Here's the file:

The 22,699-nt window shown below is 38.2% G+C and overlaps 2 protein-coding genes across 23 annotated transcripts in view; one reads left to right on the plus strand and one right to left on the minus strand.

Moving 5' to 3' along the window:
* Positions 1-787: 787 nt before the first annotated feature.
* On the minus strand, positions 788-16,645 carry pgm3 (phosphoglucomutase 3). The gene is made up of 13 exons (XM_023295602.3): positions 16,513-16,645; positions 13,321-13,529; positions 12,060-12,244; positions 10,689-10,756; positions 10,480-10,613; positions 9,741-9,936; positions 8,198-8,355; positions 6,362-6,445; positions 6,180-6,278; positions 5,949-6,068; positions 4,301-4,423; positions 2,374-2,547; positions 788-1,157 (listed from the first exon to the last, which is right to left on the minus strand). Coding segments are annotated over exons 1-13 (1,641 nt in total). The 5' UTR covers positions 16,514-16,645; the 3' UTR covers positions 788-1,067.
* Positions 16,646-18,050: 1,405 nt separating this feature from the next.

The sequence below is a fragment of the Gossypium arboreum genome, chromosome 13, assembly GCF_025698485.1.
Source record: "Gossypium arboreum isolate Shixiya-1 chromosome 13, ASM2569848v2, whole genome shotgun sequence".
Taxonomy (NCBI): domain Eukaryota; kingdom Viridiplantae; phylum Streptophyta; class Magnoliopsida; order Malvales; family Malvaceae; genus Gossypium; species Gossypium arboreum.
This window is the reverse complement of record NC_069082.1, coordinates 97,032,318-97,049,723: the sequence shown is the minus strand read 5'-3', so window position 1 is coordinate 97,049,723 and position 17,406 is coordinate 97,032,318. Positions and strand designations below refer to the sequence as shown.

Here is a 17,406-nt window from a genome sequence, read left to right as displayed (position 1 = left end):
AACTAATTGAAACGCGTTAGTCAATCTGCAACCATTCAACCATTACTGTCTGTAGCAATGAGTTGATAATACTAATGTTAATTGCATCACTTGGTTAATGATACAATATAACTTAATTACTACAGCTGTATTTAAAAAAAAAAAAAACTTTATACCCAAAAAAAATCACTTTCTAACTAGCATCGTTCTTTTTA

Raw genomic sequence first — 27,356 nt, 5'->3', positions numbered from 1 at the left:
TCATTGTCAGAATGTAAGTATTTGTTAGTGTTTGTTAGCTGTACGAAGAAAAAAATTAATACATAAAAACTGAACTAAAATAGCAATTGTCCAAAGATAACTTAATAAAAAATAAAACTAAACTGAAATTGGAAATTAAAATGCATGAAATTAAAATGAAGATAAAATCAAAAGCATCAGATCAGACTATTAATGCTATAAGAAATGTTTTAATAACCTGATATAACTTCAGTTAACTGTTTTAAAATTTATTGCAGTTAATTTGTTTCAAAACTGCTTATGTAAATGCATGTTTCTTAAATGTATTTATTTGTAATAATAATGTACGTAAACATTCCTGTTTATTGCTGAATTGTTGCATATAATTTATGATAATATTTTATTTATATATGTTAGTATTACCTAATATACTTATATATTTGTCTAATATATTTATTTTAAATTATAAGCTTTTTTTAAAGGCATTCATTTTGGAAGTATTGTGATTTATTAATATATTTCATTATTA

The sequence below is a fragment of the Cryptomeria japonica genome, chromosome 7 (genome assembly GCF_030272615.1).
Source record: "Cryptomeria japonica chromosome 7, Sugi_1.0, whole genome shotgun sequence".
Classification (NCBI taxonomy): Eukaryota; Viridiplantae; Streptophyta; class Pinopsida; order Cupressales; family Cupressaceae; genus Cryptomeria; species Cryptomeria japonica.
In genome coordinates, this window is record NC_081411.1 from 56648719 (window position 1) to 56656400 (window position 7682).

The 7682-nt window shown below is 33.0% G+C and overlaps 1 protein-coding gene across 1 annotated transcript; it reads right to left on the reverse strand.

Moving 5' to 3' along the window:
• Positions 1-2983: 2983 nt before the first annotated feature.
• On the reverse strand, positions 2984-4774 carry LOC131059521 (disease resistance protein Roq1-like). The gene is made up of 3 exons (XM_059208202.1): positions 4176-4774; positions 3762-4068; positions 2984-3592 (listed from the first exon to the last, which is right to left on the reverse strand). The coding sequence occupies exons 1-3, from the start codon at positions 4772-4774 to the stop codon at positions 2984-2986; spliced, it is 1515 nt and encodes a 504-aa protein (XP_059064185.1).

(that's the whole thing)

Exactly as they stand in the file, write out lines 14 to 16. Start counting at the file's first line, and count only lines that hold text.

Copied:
The sequence below is a fragment of the Cryptomeria japonica genome, chromosome 7 (genome assembly GCF_030272615.1).
Source record: "Cryptomeria japonica chromosome 7, Sugi_1.0, whole genome shotgun sequence".
Classification (NCBI taxonomy): Eukaryota; Viridiplantae; Streptophyta; class Pinopsida; order Cupressales; family Cupressaceae; genus Cryptomeria; species Cryptomeria japonica.